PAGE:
Maybe you want to play as different classes? Well this is something Arena did very well even though TES’s beloved skill system wasn’t invented yet. Arena boasts 18 classes, all of which are fairly interesting to play as, despite the fact that the only things that set most of them apart are equipment choices, basic stats, and the ability (or inability) to use magic. The only real problem with the class system is the fact that some characters are ridiculously over powered (especially magic users) and others are absurdly weak. While this is fine for people who are knowledgeable about the game, the new person who picks the monk class, because it sounds cool is in for a nasty surprise unless they do some serious reading.
So, maybe you just want to dive into some dungeons and bash some monsters? Well, Arena lets you do that too. In fact the game will make you complete 18 dungeons to finish the main quest (unless you exploit a well known bug), plus you can explore randomly generated dungeons that appear outside of towns or go on artifact hunts. Unfortunately, even the handmade main quest dungeons are barren, sprawling caverns with only the occasional interesting piece of scenery or battle to break the monotony. The random dungeons used in artifact quests are even worse, because they are almost identical to each other and monsters seem to constantly spawn behind you. Speaking of monsters, this title’s beastiary is more than a bit sparse and the same rats, skeletons and orcs attacked me throughout the journey with the odd ice golem or medusa thrown in for variety.
Another issue with the dungeons is the overuse of riddles to lock doors. The first riddle I encountered in the game was amusing and I thought it was cool that the devs came up with such a creative way to block progress. Then I encountered another riddle door, then another, and I quickly realized that there would be one in every dungeon, which really killed the novelty for me. Speaking of repetitive features, the flow of this title’s quest line is incredibly rigid and boring. Essentially you grab a piece of the staff, have a vision, go to a new province, do a quest to find out where the next piece of the staff is (which always involves a dungeon), then dive into yet another dungeon for a staff piece, then rinse and repeat eight times. This got boring fast and the fact that repairing, identifying, buying, and selling gear/supplies is a complex ordeal only made the game drag more.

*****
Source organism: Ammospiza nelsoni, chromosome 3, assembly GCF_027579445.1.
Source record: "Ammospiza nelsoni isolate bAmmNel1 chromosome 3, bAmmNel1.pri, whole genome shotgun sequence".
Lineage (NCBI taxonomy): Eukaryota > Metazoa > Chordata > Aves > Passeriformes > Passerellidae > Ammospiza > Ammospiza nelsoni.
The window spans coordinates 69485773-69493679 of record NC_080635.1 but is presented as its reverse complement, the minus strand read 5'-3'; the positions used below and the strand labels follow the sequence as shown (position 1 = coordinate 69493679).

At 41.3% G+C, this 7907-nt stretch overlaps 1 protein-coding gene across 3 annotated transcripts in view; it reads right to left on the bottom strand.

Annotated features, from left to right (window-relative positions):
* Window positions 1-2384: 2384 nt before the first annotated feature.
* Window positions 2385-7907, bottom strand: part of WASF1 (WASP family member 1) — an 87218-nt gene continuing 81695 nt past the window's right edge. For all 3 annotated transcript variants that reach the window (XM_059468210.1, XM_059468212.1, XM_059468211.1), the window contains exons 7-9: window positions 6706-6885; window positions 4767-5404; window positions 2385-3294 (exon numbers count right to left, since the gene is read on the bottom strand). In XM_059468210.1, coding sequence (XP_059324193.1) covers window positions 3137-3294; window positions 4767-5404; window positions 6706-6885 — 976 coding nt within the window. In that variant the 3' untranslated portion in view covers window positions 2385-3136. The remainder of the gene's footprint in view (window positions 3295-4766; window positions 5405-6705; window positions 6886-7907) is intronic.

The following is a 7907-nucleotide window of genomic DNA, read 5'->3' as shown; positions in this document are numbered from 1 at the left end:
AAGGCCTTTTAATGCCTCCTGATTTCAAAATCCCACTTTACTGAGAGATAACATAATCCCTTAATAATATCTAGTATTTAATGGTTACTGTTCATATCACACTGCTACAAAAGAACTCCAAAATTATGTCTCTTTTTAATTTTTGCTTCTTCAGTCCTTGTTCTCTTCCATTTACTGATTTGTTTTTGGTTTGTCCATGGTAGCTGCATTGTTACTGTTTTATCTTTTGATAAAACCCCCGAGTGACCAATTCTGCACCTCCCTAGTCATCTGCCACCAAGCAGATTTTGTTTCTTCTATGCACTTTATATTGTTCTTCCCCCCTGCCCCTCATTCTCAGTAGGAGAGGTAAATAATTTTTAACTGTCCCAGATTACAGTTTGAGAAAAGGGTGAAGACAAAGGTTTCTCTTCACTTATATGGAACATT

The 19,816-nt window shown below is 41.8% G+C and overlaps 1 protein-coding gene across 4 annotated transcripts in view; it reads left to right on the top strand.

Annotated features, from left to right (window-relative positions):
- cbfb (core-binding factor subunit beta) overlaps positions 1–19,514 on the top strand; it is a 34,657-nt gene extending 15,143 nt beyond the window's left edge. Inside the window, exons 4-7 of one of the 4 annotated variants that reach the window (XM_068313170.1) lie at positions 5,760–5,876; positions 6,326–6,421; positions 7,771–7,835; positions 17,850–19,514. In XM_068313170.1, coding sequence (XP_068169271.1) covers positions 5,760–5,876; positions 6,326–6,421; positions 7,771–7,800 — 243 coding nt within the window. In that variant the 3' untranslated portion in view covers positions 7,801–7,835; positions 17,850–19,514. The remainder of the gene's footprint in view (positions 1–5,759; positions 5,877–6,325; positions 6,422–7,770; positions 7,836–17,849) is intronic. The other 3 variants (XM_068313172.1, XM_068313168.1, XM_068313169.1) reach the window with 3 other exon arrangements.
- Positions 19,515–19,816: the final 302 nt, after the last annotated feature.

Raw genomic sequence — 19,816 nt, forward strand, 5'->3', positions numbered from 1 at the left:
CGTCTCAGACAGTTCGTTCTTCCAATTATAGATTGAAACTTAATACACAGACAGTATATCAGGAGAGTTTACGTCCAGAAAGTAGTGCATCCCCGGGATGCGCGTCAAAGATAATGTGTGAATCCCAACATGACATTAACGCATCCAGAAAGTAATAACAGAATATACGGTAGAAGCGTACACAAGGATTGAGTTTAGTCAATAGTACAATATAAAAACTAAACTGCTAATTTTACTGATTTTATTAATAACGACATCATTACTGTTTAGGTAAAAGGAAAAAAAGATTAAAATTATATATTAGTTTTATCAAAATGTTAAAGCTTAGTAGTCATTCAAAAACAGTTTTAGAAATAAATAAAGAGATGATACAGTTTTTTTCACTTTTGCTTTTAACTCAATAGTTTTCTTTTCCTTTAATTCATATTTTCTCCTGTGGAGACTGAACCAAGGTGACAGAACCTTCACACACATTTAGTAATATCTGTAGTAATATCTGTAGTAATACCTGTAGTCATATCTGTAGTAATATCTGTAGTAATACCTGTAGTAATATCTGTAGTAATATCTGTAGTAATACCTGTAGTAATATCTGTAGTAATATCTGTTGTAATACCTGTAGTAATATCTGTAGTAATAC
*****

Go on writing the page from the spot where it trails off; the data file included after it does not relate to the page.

So maybe, just maybe, you’re in the market for a game with tons of gear and abilities. Arena does pretty well in this category and it’s only real failing is that there is little to no balance. Plate armor is hands down the best armor, because it can come with enchantments, leaving leather and chain in the dust. Magic is tremendously unbalanced, because it can easily break the game, but at least there are interesting spells like passwall and players can make their own spells. Bethesda did do a fair job at balancing weapons in respect to what classes can use certain weapons. There’s also magical devices that non-mages can use which come in handy as well as powerful artifacts that help level the playing field, so I’ll give them some credit here.